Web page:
Note: This thread is related to #Coronavirus #COVID19

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Khanoisseur 🐶🤦🏻‍♂️🌎+ Your Authors @Khanoisseur Nonpartisan fact-checks + “frustratingly accurate” analysis of news (+🐶 pics). *Turn notifications on* Stuff @Google @Twitter @Facebook @Tesla @Audi Jul. 22, 2020 2 min read + Your Authors

Many share the blame for how many Covid-19 deaths occur — started with White House and federal government officials who delayed response; healthcare workers who didn’t know how to treat effectively; people who get infected by disregarding precautions and spread it to others;

2. With my mom back in ICU after catching other infections while recovering at hospital, I have lost much confidence in US healthcare — this is her fourth week in care and from what I’ve observed (hospital hygiene protocols etc), not surprised that US has most Covid-18 deaths.

3. My mother developed PE and clots that went monitored for almost a week, giving her pneumonia, while she developed a brain bleed (tricky to solve now). Luckily she was in superb health before going in and is somewhat more able to fight off infections vs others her age.

4. I’ve observed nurses giving her wrong medication doses and handling equipment they use on other patients then handing her medication without switching gloves. And this is in supposedly the top ranked hospital — shudder to think what’s happening in smaller hospitals.

5. Even before coronavirus, nursing homes in US had a checkered reputation, with deaths due to substandard care, erroneous medication, and improper hygiene protocols. Yet in states like Arizona, nursing homes where deaths occurred due to “unexpected causes” got top grades.

6. In 2018, Johns Hopkins study found that more than 250,000 people die in the United States every year because of medical mistakes, making it the third leading cause of death after heart disease and cancer. Covid-19 found a really soft target—a decrepit US healthcare system.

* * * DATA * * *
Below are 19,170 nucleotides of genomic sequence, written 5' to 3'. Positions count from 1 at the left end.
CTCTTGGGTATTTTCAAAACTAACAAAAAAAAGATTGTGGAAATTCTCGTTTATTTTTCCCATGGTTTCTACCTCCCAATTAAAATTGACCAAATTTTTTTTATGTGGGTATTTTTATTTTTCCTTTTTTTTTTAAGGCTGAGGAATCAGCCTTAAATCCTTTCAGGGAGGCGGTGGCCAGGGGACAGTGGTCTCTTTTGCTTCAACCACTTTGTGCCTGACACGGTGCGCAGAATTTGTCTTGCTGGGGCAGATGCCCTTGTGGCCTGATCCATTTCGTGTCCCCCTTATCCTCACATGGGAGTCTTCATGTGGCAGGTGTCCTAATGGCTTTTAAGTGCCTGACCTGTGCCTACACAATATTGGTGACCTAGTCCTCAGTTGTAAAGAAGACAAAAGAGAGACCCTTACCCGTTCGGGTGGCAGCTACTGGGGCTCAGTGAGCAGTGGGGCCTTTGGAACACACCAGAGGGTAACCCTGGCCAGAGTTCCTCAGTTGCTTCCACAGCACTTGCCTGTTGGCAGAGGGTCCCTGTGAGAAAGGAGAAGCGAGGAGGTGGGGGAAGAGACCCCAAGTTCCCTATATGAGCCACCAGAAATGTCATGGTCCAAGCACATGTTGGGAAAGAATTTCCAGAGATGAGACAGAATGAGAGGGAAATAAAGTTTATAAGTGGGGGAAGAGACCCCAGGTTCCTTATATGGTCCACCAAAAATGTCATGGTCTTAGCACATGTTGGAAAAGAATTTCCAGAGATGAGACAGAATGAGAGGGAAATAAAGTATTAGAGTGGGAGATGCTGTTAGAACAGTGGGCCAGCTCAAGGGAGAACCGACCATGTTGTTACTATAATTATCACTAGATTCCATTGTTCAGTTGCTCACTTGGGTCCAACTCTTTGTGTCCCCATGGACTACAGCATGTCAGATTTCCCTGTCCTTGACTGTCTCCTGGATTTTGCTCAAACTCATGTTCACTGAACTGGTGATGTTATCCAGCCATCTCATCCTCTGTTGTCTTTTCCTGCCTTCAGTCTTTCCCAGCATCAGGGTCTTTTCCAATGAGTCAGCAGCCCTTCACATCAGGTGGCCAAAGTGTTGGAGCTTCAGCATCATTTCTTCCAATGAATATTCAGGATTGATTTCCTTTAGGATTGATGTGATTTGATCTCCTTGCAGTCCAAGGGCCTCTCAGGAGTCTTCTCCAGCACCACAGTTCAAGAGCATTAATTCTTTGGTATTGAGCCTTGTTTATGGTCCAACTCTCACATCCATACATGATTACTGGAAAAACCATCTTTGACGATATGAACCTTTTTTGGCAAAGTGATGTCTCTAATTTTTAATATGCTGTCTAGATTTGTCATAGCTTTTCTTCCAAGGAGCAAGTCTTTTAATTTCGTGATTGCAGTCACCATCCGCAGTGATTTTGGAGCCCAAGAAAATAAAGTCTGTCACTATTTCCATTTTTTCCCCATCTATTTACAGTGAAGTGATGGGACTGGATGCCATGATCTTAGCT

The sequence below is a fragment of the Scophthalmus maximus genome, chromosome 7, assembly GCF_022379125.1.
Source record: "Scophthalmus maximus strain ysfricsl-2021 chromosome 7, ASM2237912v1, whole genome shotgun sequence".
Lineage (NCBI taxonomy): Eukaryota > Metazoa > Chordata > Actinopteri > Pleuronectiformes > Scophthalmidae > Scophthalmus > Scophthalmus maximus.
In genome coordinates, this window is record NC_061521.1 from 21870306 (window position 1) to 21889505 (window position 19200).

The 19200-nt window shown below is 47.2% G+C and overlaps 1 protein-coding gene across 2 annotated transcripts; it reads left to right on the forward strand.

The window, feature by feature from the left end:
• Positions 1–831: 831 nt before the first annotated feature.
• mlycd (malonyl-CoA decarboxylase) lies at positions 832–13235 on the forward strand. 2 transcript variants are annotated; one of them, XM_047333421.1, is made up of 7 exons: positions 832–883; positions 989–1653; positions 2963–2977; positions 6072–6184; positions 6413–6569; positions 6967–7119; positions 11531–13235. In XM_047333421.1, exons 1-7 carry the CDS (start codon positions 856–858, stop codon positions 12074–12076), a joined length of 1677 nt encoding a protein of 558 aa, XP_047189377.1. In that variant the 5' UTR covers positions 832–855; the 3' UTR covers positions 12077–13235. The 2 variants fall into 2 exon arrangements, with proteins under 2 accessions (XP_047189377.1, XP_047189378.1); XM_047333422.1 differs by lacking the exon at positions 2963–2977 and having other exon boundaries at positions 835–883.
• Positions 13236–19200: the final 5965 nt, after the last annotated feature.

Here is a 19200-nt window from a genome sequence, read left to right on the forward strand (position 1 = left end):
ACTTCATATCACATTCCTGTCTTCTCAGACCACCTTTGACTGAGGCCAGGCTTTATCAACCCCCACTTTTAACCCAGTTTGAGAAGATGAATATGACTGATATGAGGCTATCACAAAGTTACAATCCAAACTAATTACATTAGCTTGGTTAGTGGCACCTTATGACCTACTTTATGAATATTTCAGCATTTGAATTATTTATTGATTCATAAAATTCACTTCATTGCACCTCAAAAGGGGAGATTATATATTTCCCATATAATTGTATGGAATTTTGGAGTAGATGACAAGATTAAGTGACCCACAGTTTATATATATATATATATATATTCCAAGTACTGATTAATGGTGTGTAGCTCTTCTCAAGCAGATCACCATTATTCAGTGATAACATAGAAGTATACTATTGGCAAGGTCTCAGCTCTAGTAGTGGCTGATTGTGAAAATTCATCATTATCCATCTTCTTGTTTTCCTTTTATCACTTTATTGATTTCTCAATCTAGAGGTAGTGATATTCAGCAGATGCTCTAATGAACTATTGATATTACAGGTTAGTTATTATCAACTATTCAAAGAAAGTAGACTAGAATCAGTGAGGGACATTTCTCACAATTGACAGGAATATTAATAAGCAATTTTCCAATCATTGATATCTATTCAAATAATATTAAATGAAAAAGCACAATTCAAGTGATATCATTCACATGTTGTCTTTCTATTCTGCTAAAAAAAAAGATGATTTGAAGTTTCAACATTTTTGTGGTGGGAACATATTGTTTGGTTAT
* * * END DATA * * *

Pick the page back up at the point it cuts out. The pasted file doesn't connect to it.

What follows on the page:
7. “Other studies report much higher figures, claiming the number of deaths from medical error to be as high as 440,000. The reason for the discrepancy is that physicians, coroners and medical examiners rarely note on death certificates the errors and system failures involved.”

8. At the “top-ranked hospital” where my mother was originally admitted, the computer in her room (used to record vitals, condition status) broke down (remained broken until discharge). Nurses recorded data on scraps of paper that they assured would be fed into the main system.

9. We won’t know for years how many Covid-19 deaths could’ve been prevented if people had fewer underlying conditions or worn masks; but when people get sick, quality of care they received at hospitals can become the biggest factor in determining recovery speed or survival rate.

10. As for what could’ve contributed to the hematoma in my mom’s brain during rehab, anything from an overdose of blood thinners administered, to rough transfer from chair to bed to position her for sleep at night could be among the factors. “Simple” mistakes add up.

11. At the ER, I noticed that during bed transfers for CT scans or other purposes, they would lift and drop her from bed to bed with the kind of force that could easily cause brain trauma — you’d think the technicians would know better but they didn’t know she had brain surgery.

12. Inadequately skilled healthcare staff, error in judgment or care, computer breakdowns, mix-ups with the doses or types of medications administered to patients and surgical complications that go undiagnosed — experiencing all this first-hand in the midst of a pandemic.


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